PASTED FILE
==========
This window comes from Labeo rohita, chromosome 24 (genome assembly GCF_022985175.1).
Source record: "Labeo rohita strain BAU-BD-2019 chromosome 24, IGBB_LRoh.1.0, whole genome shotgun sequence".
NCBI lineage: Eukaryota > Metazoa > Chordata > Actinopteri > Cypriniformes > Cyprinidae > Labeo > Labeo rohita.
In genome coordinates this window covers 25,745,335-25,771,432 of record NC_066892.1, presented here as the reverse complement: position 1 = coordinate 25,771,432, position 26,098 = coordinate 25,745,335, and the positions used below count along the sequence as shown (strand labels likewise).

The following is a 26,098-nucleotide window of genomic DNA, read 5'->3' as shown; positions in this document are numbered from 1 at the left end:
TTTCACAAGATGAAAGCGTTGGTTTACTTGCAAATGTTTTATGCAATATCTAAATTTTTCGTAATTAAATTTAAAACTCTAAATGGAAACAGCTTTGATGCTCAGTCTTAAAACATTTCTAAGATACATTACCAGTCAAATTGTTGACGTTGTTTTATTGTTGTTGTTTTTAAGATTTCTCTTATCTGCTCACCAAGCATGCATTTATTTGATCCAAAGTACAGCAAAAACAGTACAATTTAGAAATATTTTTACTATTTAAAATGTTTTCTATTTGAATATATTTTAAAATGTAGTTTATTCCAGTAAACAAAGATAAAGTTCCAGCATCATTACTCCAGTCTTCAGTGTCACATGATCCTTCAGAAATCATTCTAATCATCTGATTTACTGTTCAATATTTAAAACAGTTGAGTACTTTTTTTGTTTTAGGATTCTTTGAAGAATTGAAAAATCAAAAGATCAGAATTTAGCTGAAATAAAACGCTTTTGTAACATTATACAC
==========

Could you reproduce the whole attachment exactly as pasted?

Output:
This window comes from Labeo rohita, chromosome 24 (genome assembly GCF_022985175.1).
Source record: "Labeo rohita strain BAU-BD-2019 chromosome 24, IGBB_LRoh.1.0, whole genome shotgun sequence".
NCBI lineage: Eukaryota > Metazoa > Chordata > Actinopteri > Cypriniformes > Cyprinidae > Labeo > Labeo rohita.
In genome coordinates this window covers 25,745,335-25,771,432 of record NC_066892.1, presented here as the reverse complement: position 1 = coordinate 25,771,432, position 26,098 = coordinate 25,745,335, and the positions used below count along the sequence as shown (strand labels likewise).

The following is a 26,098-nucleotide window of genomic DNA, read 5'->3' as shown; positions in this document are numbered from 1 at the left end:
TTTCACAAGATGAAAGCGTTGGTTTACTTGCAAATGTTTTATGCAATATCTAAATTTTTCGTAATTAAATTTAAAACTCTAAATGGAAACAGCTTTGATGCTCAGTCTTAAAACATTTCTAAGATACATTACCAGTCAAATTGTTGACGTTGTTTTATTGTTGTTGTTTTTAAGATTTCTCTTATCTGCTCACCAAGCATGCATTTATTTGATCCAAAGTACAGCAAAAACAGTACAATTTAGAAATATTTTTACTATTTAAAATGTTTTCTATTTGAATATATTTTAAAATGTAGTTTATTCCAGTAAACAAAGATAAAGTTCCAGCATCATTACTCCAGTCTTCAGTGTCACATGATCCTTCAGAAATCATTCTAATCATCTGATTTACTGTTCAATATTTAAAACAGTTGAGTACTTTTTTTGTTTTAGGATTCTTTGAAGAATTGAAAAATCAAAAGATCAGAATTTAGCTGAAATAAAACGCTTTTGTAACATTATACAC